Last week, Lt. Gen. Michael Barbero, Director Joint Improvised Explosive Device Defeat Organization (JIEDDO), testified in a closed session before the United States House of Representatives Committee on Homeland Security on the threat posed by IEDs in the United States.
Lt. Gen. Barbero knows better than anyone how the knowledge and experience of bomb makers in Afghanistan and Iraq can be easily transferred here to conduct attacks in the United States. U.S. and coalition forces were devastatingly targeted by Al Qaeda using highly effective but relatively unsophisticated and inexpensive IEDs. As an example, in 2007 alone, there were 33,900 IED attacks against U.S. troops.
We know Al Qaeda is adaptable. There was a decrease in IED attacks against U.S. and coalition forces in Iraq as the U.S. drew down its forces there. There was a corresponding increase in IED attacks on U.S. forces in Afghanistan in response to the surge. To counter the effectiveness of IEDs, the Department of Defense created the JIEDDO in 2006. In FY11, the JIEDDO’s budget was $2.8billion.
The U.S. government has very effectively decimated the Al Qaeda leadership, but regrettably, the actors capable of conducting these type of attacks in the United States need neither leadership nor a significant amount of support to be successful. Nor is the threat from IEDs uniquely within the domain of Al Qaeda. Drug cartels, criminal groups, and domestic extremists have demonstrated their capability and intent of using IEDs.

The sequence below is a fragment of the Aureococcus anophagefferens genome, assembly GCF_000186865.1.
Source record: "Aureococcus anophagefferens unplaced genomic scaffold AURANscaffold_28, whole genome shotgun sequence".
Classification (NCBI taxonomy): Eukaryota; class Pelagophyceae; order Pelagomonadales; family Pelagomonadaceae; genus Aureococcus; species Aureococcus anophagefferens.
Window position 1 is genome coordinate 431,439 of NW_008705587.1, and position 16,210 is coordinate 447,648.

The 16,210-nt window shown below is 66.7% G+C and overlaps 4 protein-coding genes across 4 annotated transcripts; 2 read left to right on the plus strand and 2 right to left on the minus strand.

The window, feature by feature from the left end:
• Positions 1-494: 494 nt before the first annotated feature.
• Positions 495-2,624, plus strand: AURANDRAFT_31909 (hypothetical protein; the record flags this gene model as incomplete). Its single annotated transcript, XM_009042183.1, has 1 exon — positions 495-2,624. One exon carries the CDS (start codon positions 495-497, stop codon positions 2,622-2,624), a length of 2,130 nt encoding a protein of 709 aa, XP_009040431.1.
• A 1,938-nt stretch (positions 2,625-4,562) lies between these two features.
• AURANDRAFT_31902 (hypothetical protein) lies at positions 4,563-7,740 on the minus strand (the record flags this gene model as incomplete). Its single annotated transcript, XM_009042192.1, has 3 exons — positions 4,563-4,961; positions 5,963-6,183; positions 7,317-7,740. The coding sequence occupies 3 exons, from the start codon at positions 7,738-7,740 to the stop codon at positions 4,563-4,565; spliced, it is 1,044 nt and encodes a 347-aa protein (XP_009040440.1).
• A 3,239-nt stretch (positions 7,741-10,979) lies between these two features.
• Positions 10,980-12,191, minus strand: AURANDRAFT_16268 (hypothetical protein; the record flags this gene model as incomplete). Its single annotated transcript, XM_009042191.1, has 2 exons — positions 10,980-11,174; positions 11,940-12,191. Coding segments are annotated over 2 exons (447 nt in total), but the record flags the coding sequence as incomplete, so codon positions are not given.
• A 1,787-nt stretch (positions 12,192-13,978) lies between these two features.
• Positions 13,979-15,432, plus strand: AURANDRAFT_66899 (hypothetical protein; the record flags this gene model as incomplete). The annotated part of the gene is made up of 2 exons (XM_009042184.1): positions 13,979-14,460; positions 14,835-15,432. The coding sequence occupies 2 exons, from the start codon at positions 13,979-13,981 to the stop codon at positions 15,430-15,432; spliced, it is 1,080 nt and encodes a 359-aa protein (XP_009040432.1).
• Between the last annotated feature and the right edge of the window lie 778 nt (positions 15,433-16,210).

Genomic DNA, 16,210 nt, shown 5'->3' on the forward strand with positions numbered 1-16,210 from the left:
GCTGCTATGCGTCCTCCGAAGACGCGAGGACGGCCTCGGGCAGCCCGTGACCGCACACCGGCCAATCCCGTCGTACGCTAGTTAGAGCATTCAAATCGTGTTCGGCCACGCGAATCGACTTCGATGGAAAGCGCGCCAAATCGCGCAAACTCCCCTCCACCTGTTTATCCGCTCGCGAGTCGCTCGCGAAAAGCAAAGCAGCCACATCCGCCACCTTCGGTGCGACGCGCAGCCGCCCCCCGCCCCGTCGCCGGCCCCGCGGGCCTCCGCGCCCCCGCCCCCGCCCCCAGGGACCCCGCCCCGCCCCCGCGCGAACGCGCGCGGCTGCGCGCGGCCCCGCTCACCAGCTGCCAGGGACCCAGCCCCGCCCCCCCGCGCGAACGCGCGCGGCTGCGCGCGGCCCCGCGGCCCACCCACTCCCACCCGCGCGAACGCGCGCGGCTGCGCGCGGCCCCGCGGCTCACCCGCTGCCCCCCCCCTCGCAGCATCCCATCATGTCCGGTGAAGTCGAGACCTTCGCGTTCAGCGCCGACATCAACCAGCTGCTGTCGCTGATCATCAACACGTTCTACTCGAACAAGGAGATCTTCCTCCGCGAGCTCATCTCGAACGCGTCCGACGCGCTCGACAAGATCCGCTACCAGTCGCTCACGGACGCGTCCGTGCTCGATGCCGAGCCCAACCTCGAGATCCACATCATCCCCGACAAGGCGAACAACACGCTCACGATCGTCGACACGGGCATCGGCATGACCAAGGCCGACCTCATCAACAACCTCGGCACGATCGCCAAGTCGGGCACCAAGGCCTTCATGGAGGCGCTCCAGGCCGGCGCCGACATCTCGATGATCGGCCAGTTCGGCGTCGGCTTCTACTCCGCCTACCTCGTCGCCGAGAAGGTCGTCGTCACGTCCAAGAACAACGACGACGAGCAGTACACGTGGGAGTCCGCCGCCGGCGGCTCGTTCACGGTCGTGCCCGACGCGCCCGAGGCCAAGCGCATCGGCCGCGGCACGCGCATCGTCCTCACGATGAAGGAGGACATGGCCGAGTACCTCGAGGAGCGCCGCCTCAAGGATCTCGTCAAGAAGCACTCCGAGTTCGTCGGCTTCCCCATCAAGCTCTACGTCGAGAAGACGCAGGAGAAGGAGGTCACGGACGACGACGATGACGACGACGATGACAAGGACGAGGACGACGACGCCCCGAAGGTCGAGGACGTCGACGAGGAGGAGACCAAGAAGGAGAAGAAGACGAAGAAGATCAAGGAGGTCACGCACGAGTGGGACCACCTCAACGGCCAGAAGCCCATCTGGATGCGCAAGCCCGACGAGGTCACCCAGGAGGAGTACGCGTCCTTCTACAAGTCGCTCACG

The methods of constructing IEDs are available on the Internet and the materials can be commonly purchased in hardware and drug stores and agricultural distributors. Yes, there are some controls and reporting mechanisms for incidents in which purchases of large amounts of IED ingredients would be reported to law enforcement. There are examples where this has worked and prevented incidents. However, as we have seen, Al Qaeda is also innovative. Our homeland security efforts are still severely lacking in this area.
DHS’ office of Bombing Prevention has a budget of less than .05 percent of JIEDDO’s. We still lack a coherent program for addressing the IED threat to mass transit and soft targets (such as malls, sporting venues, etc.). The air transit and cargo system is still vulnerable, evidenced by the October 2010 printer cartridge attempt and the recent underwear bombing sting.
Lt. Gen. Barbero’s testimony is chilling. The trend is clear – we need to take this threat as seriously as we are taking the cyber threat. In fact, the combined threat from a cyber attack on our emergency communications or power systems followed by a kinetic attack on our infrastructure is real and has significant consequences on our national security. The United States has learned many valuable lessons and has spent hundreds of millions of dollars to develop technologies to counter the IED threat in Iraq and Afghanistan. Those lessons are invaluable to helping law enforcement prepare and respond as the threat migrates to the United States. The administration needs to put the same level of attention on the threat here as it did in theater and we need to do it now while we can still prevent these incidents, instead of reacting to them.